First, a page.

on diamond and evolution

Rémi Forax forax at univ-mlv.fr
Fri Nov 6 05:49:16 PST 2009

Le 06/11/2009 12:31, Maurizio Cimadamore a écrit :
> Hi
> Following the recent discussions in this mailing list about the diamond
> implementation, I decided to spent some more time in order to figure
> out  exactly what it means, in term of language evolution, supporting
> the simple approach currently checked in the JDK 7 repository.
> Quick recap:
> *) Simple approach: infers the diamond type using the *only* the
> expected type (if available) - similar (if not identical) to
> *) Complex approach: infers the diamond type using a full inference
> round (arguments + return type) - +
> *) Full-complex approach: an hypothetical approach that is based upon
> complex (see above) - in addition, it throws the constraint about the
> expected type earlier in the inference process (precisely in,
> so that argument type inference cannot infer a type that, by being too
> specific, is incompatible with the expected type.
> As it was shown in [1] there is no subset relationship between simple
> and complex - that is the two inference routines simply yield different
> results - in this sense, the simple approach cannot be viewed as a
> proper subset of the complex approach.
> This is bad for evolution, as pointed out by Neal. My argument was that
> there existed a full-complex approach capable of subsuming both simple
> and complex at the same time - this would have allowed for further
> language extension (e.g. argument type inference) w/o breaking
> compatibility.
> After a more detailed analysis I found out that the full-complex
> approach, while feasible is not fully backward compatible with the
> simple approach. The full-complex works nicely when the attribution
> context has an expected type (because the type inferred for diamond is
> compatible with the types inferred by both approaches). However, when
> the attribution context is missing an expected type, things don't go as
> planned. Here's a simple example:
> class Foo<X>  {
>   Foo<X>(X x) {}
>   Foo<X>  get() { return this; }
> }
> Foo<Object>  = new Foo<>(1).get();
> With the simple approach this works just fine. The argument type is
> never considered during inference - because of that, diamond ends up
> inferring Object (the bound of X) for X. Calling get() on a Foo<Object>
> yields a Foo<Object>  which is compatible with the LHS type in the
> assignment.
> Now suppose that in some release>7 we enable the full-complex approach.
> What would happen to this particular example? When a type is to be
> inferred for Foo<>, both argument and expected type are considered. Here
> there's no expected type (the LHS type of the assignment is the expected
> type for the get() call) - so full-complex is roughly equivalent to
> existing Which (again) would yield a different type than the
> one returned by the simple approach - namely Foo<Integer>  instead of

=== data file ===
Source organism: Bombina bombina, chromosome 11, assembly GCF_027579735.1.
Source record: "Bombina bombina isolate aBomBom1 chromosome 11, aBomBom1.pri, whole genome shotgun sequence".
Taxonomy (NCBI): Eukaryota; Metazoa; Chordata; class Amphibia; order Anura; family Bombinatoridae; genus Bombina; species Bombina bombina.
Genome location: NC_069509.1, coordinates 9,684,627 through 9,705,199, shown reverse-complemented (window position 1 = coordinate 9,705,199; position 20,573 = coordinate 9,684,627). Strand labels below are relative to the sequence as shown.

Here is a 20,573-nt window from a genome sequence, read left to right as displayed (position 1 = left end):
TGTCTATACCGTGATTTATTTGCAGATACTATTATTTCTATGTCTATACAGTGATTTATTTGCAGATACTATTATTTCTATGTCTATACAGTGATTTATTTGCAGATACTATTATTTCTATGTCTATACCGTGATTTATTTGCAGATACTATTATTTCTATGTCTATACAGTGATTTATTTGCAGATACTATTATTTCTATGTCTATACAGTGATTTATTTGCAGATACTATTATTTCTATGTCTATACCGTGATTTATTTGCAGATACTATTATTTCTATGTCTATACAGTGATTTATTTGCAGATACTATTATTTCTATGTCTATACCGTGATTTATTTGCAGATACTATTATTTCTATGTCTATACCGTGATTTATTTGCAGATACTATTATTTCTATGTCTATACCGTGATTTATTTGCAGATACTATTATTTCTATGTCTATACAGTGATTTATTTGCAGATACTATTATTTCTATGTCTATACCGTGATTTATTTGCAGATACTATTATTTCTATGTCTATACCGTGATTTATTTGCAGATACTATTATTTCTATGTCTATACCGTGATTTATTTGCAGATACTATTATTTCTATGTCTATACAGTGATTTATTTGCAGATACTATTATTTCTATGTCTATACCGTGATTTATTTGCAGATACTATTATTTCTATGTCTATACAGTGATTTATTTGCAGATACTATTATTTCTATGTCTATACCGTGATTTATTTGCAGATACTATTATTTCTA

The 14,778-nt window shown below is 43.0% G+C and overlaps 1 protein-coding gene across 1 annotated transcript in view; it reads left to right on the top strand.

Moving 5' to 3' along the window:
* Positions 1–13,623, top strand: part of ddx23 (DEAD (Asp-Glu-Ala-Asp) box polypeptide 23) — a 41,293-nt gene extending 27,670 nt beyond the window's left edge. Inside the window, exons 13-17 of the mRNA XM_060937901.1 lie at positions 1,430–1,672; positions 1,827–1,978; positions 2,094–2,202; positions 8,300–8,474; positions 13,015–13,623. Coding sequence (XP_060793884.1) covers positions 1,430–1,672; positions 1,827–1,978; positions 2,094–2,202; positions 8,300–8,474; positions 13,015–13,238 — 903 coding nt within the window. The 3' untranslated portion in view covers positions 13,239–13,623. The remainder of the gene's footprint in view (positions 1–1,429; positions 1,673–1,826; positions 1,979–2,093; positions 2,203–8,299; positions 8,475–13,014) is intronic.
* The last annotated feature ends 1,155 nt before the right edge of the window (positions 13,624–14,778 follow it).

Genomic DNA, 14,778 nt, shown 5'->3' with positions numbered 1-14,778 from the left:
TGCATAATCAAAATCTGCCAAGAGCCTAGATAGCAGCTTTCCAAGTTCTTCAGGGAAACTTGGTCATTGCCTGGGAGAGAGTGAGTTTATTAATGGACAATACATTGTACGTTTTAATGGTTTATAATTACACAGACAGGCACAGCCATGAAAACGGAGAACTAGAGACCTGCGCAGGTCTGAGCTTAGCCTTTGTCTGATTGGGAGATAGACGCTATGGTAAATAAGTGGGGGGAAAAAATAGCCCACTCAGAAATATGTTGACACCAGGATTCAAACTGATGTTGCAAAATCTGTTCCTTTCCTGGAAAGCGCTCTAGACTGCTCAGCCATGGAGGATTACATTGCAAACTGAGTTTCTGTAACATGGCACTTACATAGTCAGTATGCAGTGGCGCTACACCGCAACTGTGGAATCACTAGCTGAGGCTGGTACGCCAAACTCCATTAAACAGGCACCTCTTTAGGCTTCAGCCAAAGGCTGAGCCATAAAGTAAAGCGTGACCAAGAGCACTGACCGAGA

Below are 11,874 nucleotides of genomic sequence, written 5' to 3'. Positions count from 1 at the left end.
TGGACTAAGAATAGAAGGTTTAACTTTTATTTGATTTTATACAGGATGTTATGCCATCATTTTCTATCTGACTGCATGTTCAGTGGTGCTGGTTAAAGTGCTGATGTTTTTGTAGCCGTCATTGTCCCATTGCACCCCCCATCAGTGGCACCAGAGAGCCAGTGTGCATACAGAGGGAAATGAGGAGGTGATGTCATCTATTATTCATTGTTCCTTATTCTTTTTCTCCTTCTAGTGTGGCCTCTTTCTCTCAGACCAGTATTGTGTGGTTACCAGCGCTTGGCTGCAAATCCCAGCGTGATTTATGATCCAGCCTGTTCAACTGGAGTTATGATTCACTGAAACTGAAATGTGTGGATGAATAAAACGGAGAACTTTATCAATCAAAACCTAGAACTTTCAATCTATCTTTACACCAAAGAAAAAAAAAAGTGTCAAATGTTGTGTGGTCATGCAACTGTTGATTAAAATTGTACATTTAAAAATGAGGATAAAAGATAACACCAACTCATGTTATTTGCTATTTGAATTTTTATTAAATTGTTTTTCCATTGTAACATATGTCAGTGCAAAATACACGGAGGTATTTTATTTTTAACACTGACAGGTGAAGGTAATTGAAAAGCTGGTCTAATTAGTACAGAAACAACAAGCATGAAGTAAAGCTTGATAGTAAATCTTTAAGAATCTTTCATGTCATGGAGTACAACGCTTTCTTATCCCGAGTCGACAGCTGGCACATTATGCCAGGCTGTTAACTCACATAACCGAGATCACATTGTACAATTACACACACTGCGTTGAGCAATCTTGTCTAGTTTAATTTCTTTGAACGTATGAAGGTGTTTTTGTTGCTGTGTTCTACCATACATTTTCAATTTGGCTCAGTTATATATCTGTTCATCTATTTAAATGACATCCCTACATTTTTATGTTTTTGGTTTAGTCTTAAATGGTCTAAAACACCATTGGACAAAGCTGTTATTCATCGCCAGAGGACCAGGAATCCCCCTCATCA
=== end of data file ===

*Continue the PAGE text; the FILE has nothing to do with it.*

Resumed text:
> Foo<Object>. Now, calling get() on Foo<Integer>  would yield Foo<Integer>
> which is clearly incompatible with Foo<Object>. Btw: I'm not saying that
> accepting the above code is a must - an inference scheme can either
> accept (as simple) that or reject that (as complex); however, if we now
> choose a scheme that allows it, future releases will also have to cope
> with that, and we have seen clearly that even the full-complex approach
> cannot guarantee that.
> Bottom line: the full-complex approach doesn't represent a viable
> alternative for reconciling the diamond inference routine with the
> standard javac's method inference routine - as a result, the simple
> approach currently implemented in the JDK7 would represent an obstacle
> for future language extensions. In principle, it would be possible to
> limit the scope of the simple approach to those contexts that have an
> expected type, so that the simple approach would fail when no expected
> type is given. While this is clearly a forward compatible solution, we
> believe it would be unnecessarily restrictive and ultimately not worth
> pursuing it.
> Recalling from my earlier emails, the biggest disadvantage of the
> complex approach vs. simple is the following example:
> Foo<Object>  foo =  new  Foo<>(1);
> However I believe this can eventually be fixed by an inference overhaul
> on the lines of the full-complex approach, so that the argument type
> inference would take into account the expected return type (thus
> inferring Object instead of Integer). Actually, that's also the biggest
> advantage of the complex approach: any change that will positively
> affect javac's standard type-inference, will positively affect diamond
> as a side-effect.
> The next obvious step is to simply switch the diamond implementation in
> the jdk 7 repository, as we already have a working prototype (see [2]).
> Thanks to everyone for participating in the discussion and helping in
> making Java a better language.
> Maurizio
> [1] -
> http://mail.openjdk.java.net/pipermail/coin-dev/2009-August/002165.html
> [2] - http://cr.openjdk.java.net/~mcimadamore/6840638/webrev.1/

Hi Maurizio,
Correct me, If I'm wrong. You want to change the already existing 
inference algorithm
in order to be able to compile that code:

public static <T> List<T> list(T t) {

   public static void main(String[] args) {
     List<Object> l = list("foo");

And use the same algorithm for the diamond syntax.


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